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Section Patrol Craft Photo Archive

Liberator (ID 3134)



Navy call sign:
George - Dog - Vice - Nan



Civilian call sign (1919):
Love - Mike - Cast - King

Transport:

  • Built in 1918 as Wichita by the Union Iron Works, San Francisco, CA
  • Launched 24 March 1918
  • Acquired by the Navy 2 July 1918 and commissioned USS Liberator (ID 3134) the same day
  • Decommissioned 4 October 1919 at Bayonne, NJ and returned to the United States Shipping Board
  • Sold in 1933 to the Lykes Brothers Steamship Company of New Orleans, LA
  • On 19 March 1942 the SS Liberator was sailing en route from Galveston, Texas to New York, carrying 11,000 tons of sulphur. She was traveling alone approximately 3 miles west of Diamond Shoals. She carried a 4" deck gun
    as protection against U-boats. At 1019 (Eastern War Time) EWT, a torpedo struck the port side on the aft end of the engine room. The engine room was demolished and five crew members were killed in the explosion. The
    ship sank 21 minutes later. The 31 survivors were picked up by the USS Umpqua (ATO-25) at 1125 EWT. They were taken to Morehead City, North Carolina. The night before, on the evening of March 18th, while
    rounding Cape Lookout, the gun crew of the Liberator mistakenly fired two shots in to the bridge of the USS Dickerson (DD-157). The Dickerson was on anti-submarine patrol and running blacked-out and steaming at
    nearly full speed. The friendly fire killed three crew of the destroyer instantly. The commanding officer, Lieutenant Commander J. K. Reynold was mortally wounded and died 10 minutes before the Dickerson docked safely
    the next morning at the Norfolk Navy Yard in Portsmouth, Virginia. This was approximately the same time the Liberator was being torpedoed and sunk by the German submarine U-332. The crew of the Liberator later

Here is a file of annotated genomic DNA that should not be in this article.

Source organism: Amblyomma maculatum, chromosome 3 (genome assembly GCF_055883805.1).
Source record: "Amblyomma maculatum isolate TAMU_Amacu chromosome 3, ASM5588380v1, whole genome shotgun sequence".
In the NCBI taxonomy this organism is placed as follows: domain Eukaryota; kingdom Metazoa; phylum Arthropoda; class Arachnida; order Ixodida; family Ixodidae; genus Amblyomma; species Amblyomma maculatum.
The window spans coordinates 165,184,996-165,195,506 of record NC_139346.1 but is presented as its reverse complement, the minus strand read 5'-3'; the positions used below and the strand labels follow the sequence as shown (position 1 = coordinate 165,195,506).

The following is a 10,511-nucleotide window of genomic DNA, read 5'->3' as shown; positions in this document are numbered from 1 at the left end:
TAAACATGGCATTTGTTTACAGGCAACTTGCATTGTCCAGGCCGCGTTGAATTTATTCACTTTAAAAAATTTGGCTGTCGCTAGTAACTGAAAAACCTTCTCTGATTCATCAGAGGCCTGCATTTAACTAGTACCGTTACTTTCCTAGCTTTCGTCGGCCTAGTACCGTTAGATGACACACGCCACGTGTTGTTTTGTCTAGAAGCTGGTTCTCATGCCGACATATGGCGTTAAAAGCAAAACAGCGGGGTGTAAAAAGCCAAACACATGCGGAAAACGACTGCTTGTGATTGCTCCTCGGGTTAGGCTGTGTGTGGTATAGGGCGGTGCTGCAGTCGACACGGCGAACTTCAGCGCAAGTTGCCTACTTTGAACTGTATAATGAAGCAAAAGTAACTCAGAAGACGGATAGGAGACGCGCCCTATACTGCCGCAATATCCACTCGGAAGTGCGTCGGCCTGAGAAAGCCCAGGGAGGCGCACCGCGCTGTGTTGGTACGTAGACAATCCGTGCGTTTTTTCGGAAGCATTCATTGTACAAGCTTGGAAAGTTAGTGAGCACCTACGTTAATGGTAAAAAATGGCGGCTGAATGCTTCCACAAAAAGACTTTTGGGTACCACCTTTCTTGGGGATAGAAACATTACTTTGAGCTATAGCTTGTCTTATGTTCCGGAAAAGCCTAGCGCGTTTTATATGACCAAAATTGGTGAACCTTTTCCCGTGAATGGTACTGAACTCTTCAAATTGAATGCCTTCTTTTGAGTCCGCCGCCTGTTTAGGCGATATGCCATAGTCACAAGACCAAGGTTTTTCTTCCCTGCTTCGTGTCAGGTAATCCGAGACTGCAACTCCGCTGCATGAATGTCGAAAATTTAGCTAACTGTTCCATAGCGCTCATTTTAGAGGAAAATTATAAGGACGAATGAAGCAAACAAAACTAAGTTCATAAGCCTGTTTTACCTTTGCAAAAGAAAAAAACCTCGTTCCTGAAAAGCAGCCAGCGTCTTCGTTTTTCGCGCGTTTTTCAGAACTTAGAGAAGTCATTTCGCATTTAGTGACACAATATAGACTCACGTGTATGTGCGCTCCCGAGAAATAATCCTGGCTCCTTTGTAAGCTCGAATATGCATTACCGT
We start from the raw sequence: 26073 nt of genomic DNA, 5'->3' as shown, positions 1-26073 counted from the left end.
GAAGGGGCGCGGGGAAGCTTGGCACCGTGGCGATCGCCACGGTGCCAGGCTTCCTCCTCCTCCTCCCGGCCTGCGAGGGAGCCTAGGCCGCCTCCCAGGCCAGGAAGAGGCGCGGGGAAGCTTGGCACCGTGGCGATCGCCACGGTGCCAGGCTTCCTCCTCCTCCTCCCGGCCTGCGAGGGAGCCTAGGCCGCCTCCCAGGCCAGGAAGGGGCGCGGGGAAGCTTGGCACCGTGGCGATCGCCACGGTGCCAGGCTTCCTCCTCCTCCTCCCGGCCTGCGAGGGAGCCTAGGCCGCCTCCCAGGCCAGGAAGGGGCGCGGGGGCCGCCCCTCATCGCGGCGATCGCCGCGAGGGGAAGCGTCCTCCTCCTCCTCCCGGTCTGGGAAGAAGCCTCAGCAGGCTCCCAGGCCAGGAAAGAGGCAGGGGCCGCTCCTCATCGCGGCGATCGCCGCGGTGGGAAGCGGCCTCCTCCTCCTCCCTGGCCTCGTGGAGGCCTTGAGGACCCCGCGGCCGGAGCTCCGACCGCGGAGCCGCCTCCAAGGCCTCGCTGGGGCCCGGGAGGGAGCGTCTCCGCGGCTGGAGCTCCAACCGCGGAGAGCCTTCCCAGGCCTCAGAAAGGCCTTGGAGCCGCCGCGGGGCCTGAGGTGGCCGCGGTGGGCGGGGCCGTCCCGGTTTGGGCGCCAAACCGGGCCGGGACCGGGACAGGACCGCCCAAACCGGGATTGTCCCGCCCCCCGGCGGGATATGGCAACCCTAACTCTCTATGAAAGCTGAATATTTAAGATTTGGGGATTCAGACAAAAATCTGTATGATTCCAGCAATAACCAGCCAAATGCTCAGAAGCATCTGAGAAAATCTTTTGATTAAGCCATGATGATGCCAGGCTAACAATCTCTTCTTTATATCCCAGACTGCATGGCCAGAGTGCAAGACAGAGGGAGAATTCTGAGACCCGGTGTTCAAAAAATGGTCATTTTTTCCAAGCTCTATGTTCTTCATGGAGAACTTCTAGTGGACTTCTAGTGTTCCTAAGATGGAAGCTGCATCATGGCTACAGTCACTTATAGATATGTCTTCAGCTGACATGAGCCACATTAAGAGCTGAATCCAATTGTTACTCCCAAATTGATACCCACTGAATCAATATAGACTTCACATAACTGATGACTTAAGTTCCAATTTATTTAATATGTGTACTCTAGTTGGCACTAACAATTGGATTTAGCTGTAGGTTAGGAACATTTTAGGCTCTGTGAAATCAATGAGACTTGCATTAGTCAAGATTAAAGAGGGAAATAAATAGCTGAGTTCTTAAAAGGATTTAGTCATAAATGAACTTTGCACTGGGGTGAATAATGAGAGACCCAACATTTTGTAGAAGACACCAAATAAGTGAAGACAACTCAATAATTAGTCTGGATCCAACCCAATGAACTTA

reported that before their own sinking, they had engaged a U-boat in battle and sunk the German submarine.

    Specifications:

  • Displacement 6,027 t.
  • Length 410'
  • Beam 56'
  • Draft 30' 6"
  • Speed 12.5 kts.
  • Complement 95
  • Armament: One 4" deck gun in 1942)
  • Propulsion: Two Scotch boilers, one 2,800ihp reciprocating steam engine, oil burner, one shaft.
    Click on thumbnail
    for full size image
    Size Image Description Source
    SS Liberator
    Liberator 55k Probably photographed while fitting out at the Union Iron Works Shipyard, San Franscisco, California, with two derrick barges (one named Alameda) alongside. Pattern camouflage is being applied to her hull, forward.
    Naval Historical Center photo NH 99544
    Robert Hurst
    Liberator 74k Probably photographed just after completion, already painted in World War I type 5 design B "dazzle" camouflage.
    U.S. Navy photo NH 102006
    Naval Historical Center
    USS Liberator (ID 3134)
    Liberator 108k At St. Nazaire, France, while employed as a troop transport in 1919. Handwritten (in ink) on the reverse of the original print is "Bert Oliver, Sarcoxie, MO."
    Photographed by Cuppy
    Donation of Dr. Mark Kulikowski, 2007.
    Naval Historical Center photo NH 104805
    Robert Hurst
    SS Liberator
    Liberator 126k c. 1921
    Photo from an advertisement of the Atlantic, Gulf and Pacific Steamship Corp.
    Michael Medwid

    Dictionary of American Naval Fighting Ships History:

    Liberator

    One who frees or sets at liberty (a country) from domination by a foreign power.

    The first Liberator, an animal transport, was launched 24 March 1918 by Union Iron Works, San Francisco; acquired by the Navy 2 July 1918 and commissioned the same day, Lt Comdr. Richard Parley, NSNRF, in command.

    Assigned to NOTS, Liberator departed Mare Island 5 July; transited the Panama Canal and arrived New York 7 August. After loading cargo at New York she joined a convoy on the 13th and sailed for Europe. Arriving Brest, France, 15 days later, Liberator unloaded her cargo at French ports and prepared for another round-trip cruise from New York to France.

    After the Armistice 11 November, Liberator returned to the United States for conversion to a troop transport. Alterations completed, she made a total of five cruises to European ports to embark American veterans of World War I for return to the United States. Liberator completed her final crossing 4 September 1919, decommissioned at Hoboken, N.J. 4 October and was returned to USSB. In 1933 she was sold to Lykes Bros.-Ripley SS Co., and operated out of Galveston, Tex., until the mid-1940ís.


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